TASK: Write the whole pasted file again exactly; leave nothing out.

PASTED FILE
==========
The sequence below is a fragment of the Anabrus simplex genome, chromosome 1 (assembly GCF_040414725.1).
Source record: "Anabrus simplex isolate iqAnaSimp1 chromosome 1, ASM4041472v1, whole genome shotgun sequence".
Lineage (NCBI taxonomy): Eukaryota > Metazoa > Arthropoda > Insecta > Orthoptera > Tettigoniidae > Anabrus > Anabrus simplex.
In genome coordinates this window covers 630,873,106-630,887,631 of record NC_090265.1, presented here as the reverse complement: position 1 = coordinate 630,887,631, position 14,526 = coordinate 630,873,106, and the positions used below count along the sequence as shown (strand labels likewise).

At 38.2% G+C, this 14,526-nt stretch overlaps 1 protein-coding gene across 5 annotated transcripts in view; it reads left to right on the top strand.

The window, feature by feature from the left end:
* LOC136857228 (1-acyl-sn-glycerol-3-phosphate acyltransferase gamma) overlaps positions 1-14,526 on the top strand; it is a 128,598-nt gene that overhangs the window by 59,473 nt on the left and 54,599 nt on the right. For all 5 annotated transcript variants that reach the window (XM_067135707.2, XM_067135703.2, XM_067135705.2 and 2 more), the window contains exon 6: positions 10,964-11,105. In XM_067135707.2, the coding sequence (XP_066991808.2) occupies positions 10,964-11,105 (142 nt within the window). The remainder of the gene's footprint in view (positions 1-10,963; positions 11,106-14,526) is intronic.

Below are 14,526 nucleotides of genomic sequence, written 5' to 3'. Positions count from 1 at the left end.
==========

The sequence below is a fragment of the Anabrus simplex genome, chromosome 1 (assembly GCF_040414725.1).
Source record: "Anabrus simplex isolate iqAnaSimp1 chromosome 1, ASM4041472v1, whole genome shotgun sequence".
Lineage (NCBI taxonomy): Eukaryota > Metazoa > Arthropoda > Insecta > Orthoptera > Tettigoniidae > Anabrus > Anabrus simplex.
In genome coordinates this window covers 630,873,106-630,887,631 of record NC_090265.1, presented here as the reverse complement: position 1 = coordinate 630,887,631, position 14,526 = coordinate 630,873,106, and the positions used below count along the sequence as shown (strand labels likewise).

At 38.2% G+C, this 14,526-nt stretch overlaps 1 protein-coding gene across 5 annotated transcripts in view; it reads left to right on the top strand.

The window, feature by feature from the left end:
* LOC136857228 (1-acyl-sn-glycerol-3-phosphate acyltransferase gamma) overlaps positions 1-14,526 on the top strand; it is a 128,598-nt gene that overhangs the window by 59,473 nt on the left and 54,599 nt on the right. For all 5 annotated transcript variants that reach the window (XM_067135707.2, XM_067135703.2, XM_067135705.2 and 2 more), the window contains exon 6: positions 10,964-11,105. In XM_067135707.2, the coding sequence (XP_066991808.2) occupies positions 10,964-11,105 (142 nt within the window). The remainder of the gene's footprint in view (positions 1-10,963; positions 11,106-14,526) is intronic.

Below are 14,526 nucleotides of genomic sequence, written 5' to 3'. Positions count from 1 at the left end.